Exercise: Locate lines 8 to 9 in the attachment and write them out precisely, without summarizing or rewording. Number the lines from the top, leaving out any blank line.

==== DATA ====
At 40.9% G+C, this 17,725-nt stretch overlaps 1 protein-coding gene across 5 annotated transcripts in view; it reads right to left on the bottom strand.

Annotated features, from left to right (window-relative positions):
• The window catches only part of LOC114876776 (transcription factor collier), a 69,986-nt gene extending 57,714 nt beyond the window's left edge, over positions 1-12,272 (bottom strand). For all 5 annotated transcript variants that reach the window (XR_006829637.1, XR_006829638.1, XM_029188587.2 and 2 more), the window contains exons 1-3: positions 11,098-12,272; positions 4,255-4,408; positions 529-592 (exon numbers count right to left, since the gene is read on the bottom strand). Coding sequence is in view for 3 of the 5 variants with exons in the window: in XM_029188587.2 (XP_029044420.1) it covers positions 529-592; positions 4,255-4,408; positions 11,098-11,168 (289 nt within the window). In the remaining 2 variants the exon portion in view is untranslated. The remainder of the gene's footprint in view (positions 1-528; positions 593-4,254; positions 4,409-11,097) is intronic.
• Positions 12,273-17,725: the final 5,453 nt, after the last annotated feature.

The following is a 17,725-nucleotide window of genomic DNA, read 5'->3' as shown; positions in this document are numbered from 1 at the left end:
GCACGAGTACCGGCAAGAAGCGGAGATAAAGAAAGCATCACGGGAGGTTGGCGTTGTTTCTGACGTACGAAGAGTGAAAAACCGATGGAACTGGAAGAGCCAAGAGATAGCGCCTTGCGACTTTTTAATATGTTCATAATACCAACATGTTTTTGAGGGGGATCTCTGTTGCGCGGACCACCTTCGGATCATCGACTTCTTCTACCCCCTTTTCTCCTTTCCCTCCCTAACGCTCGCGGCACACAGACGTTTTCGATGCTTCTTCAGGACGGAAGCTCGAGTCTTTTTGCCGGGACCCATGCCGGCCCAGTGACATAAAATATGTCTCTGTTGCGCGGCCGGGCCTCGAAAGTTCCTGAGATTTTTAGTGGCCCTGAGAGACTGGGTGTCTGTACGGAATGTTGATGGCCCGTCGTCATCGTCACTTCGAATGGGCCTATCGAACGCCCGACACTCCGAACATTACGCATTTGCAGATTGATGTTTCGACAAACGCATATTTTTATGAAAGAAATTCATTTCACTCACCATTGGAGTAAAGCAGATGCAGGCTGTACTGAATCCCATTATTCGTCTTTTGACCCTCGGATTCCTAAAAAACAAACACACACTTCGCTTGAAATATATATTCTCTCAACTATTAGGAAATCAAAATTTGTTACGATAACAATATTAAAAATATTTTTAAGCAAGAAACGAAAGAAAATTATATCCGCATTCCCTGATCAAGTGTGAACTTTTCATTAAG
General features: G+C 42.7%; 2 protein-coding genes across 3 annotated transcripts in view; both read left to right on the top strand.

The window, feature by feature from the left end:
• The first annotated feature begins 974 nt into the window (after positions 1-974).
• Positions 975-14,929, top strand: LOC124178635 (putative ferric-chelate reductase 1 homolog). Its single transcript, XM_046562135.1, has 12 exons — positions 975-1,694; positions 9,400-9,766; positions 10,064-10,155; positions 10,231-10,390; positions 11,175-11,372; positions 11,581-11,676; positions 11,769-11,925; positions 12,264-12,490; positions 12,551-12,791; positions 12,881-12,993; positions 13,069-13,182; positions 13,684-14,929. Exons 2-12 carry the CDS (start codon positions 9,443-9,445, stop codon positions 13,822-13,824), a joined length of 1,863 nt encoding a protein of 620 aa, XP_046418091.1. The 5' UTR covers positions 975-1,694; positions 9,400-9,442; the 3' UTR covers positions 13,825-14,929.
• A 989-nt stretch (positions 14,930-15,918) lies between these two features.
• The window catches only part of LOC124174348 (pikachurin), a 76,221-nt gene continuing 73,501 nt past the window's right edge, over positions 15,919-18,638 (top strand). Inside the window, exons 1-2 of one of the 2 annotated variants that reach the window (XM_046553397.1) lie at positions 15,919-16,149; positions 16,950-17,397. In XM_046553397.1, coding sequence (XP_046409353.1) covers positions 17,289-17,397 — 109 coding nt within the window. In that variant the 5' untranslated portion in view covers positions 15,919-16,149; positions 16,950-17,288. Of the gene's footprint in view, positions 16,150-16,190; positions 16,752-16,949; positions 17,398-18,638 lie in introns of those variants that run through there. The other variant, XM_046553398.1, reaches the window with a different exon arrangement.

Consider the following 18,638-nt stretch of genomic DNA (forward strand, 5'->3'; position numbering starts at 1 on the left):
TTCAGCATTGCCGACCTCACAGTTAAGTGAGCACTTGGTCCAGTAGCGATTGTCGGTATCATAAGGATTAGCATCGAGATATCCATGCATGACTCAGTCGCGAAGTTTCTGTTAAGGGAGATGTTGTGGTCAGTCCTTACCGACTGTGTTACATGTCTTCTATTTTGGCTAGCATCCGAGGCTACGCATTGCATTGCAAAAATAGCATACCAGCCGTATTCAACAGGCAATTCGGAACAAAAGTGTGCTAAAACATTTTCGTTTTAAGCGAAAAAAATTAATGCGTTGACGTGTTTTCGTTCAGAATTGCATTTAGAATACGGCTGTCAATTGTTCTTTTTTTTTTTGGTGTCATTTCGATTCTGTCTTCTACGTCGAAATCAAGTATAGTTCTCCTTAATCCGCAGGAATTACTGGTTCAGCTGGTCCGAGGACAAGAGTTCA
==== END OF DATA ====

The window, feature by feature from the left end:
• The first annotated feature begins 974 nt into the window (after positions 1-974).